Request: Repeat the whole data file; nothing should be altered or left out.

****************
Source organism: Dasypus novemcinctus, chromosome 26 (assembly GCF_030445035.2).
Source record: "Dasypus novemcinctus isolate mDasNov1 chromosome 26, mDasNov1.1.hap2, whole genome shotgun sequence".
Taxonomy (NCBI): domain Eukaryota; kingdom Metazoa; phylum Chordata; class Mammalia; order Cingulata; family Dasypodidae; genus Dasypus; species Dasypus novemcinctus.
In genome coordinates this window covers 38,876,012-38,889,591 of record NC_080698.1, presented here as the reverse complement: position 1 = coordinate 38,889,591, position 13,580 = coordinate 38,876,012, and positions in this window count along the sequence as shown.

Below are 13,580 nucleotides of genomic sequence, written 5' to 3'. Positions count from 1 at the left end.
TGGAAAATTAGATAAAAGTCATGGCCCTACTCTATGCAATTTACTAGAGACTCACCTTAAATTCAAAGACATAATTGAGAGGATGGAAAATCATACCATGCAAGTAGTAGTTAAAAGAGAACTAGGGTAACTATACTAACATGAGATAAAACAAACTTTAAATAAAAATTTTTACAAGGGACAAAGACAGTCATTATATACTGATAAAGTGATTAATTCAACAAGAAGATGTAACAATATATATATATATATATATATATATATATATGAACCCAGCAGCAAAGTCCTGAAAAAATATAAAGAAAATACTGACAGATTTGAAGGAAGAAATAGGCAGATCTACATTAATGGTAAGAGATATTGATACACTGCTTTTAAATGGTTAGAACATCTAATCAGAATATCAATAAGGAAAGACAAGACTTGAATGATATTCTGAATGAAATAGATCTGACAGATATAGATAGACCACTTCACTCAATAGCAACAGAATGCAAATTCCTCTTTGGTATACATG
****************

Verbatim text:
Source organism: Dasypus novemcinctus, chromosome 26 (assembly GCF_030445035.2).
Source record: "Dasypus novemcinctus isolate mDasNov1 chromosome 26, mDasNov1.1.hap2, whole genome shotgun sequence".
Taxonomy (NCBI): domain Eukaryota; kingdom Metazoa; phylum Chordata; class Mammalia; order Cingulata; family Dasypodidae; genus Dasypus; species Dasypus novemcinctus.
In genome coordinates this window covers 38,876,012-38,889,591 of record NC_080698.1, presented here as the reverse complement: position 1 = coordinate 38,889,591, position 13,580 = coordinate 38,876,012, and positions in this window count along the sequence as shown.

Below are 13,580 nucleotides of genomic sequence, written 5' to 3'. Positions count from 1 at the left end.
TGGAAAATTAGATAAAAGTCATGGCCCTACTCTATGCAATTTACTAGAGACTCACCTTAAATTCAAAGACATAATTGAGAGGATGGAAAATCATACCATGCAAGTAGTAGTTAAAAGAGAACTAGGGTAACTATACTAACATGAGATAAAACAAACTTTAAATAAAAATTTTTACAAGGGACAAAGACAGTCATTATATACTGATAAAGTGATTAATTCAACAAGAAGATGTAACAATATATATATATATATATATATATATATATATGAACCCAGCAGCAAAGTCCTGAAAAAATATAAAGAAAATACTGACAGATTTGAAGGAAGAAATAGGCAGATCTACATTAATGGTAAGAGATATTGATACACTGCTTTTAAATGGTTAGAACATCTAATCAGAATATCAATAAGGAAAGACAAGACTTGAATGATATTCTGAATGAAATAGATCTGACAGATATAGATAGACCACTTCACTCAATAGCAACAGAATGCAAATTCCTCTTTGGTATACATG